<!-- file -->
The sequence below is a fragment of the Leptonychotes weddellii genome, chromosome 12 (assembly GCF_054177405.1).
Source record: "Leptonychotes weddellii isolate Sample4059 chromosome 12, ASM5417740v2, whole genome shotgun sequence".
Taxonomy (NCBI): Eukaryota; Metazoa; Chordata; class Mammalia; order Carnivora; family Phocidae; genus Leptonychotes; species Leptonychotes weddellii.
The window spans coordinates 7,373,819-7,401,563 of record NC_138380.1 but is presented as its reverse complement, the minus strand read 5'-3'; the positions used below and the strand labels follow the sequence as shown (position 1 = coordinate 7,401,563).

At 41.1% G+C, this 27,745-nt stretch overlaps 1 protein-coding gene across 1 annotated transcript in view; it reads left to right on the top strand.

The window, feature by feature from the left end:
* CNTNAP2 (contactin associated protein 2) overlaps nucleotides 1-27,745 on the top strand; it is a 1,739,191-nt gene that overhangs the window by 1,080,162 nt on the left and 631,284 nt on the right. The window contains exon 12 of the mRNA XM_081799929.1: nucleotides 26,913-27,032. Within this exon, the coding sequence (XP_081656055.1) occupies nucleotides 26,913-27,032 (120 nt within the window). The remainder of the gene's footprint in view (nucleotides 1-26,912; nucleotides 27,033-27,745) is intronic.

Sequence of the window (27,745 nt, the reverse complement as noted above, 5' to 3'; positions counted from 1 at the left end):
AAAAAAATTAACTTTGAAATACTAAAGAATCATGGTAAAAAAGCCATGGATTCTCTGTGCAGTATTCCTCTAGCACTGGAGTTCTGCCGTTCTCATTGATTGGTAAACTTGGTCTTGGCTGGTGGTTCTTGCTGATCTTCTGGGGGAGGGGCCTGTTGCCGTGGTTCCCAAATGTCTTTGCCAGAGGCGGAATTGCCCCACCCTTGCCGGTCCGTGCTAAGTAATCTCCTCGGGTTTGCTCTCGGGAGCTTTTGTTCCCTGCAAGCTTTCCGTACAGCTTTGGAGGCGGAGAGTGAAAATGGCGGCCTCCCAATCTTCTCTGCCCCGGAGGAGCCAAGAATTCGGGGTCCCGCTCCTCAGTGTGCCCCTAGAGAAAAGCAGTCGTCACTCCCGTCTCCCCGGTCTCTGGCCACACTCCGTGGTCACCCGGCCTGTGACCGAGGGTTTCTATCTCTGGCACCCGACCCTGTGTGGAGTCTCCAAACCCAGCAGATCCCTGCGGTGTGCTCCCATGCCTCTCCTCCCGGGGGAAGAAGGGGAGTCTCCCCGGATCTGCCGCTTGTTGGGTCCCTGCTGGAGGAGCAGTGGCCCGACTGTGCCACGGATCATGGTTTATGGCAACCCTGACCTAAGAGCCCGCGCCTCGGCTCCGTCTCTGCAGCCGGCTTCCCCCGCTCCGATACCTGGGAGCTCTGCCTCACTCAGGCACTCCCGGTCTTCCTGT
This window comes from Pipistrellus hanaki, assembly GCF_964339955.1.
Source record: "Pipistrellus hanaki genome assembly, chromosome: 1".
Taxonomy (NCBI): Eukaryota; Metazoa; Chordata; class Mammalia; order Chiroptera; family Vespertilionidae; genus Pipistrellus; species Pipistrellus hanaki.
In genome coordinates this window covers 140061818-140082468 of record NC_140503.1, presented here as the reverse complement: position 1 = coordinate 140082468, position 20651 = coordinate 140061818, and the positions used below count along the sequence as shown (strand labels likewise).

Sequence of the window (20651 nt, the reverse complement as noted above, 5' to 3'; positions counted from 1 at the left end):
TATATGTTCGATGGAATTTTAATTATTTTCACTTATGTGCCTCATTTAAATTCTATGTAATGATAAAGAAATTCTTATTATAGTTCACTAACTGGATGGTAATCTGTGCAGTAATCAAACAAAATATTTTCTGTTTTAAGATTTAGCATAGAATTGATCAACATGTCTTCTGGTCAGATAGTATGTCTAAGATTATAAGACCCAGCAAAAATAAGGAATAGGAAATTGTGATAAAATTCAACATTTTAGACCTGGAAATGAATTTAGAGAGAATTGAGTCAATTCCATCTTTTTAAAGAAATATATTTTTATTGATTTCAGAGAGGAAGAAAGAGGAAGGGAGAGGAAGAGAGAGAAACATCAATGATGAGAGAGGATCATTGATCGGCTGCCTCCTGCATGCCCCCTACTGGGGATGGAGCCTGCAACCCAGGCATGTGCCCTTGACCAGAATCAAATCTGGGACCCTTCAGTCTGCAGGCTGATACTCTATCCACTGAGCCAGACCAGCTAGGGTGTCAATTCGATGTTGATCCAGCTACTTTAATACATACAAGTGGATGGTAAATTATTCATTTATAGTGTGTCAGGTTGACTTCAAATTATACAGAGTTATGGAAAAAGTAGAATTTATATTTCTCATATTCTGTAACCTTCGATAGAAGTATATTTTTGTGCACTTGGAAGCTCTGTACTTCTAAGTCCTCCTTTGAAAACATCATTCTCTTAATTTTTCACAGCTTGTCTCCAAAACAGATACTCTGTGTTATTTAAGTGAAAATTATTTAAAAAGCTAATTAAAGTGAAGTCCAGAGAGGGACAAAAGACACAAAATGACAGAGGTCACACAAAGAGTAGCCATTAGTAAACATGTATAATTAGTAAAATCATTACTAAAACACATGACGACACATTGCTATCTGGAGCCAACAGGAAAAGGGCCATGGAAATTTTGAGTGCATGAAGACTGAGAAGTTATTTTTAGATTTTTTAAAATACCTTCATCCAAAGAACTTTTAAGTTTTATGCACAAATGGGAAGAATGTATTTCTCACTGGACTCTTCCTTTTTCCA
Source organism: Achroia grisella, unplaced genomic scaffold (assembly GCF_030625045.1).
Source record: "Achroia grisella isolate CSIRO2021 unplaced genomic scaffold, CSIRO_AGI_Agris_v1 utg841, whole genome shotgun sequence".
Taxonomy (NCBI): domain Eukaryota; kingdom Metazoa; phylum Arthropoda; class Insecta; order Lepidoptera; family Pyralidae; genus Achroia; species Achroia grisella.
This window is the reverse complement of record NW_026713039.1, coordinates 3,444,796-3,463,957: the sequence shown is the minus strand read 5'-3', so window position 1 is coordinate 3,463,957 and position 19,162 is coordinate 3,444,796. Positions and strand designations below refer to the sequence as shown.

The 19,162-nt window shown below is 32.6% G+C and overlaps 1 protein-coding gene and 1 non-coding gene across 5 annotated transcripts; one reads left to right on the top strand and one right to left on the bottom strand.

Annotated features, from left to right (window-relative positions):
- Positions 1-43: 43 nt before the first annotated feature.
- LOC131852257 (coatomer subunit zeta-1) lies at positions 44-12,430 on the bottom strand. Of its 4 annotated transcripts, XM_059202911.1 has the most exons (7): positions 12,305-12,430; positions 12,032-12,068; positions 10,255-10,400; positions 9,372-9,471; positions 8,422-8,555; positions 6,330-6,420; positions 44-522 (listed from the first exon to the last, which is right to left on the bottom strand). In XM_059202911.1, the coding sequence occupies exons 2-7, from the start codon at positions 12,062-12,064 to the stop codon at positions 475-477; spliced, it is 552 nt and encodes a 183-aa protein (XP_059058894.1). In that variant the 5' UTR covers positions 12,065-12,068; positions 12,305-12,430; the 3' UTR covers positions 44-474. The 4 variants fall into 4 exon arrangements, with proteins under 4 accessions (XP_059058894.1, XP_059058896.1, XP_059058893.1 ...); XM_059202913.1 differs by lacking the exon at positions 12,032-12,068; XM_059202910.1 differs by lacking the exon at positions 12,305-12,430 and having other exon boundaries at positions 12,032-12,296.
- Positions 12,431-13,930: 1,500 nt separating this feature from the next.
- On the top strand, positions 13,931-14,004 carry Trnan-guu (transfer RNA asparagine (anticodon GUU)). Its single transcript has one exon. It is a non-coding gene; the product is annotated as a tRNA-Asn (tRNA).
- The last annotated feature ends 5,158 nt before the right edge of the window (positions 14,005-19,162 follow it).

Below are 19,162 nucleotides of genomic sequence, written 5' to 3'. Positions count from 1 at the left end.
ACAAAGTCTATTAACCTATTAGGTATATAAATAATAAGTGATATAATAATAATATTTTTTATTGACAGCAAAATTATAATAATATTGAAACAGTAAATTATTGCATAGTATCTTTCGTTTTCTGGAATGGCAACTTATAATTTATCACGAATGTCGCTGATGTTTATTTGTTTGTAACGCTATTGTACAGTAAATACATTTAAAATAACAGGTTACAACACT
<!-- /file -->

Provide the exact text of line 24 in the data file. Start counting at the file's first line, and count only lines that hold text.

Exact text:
- Positions 12,431-13,930: 1,500 nt separating this feature from the next.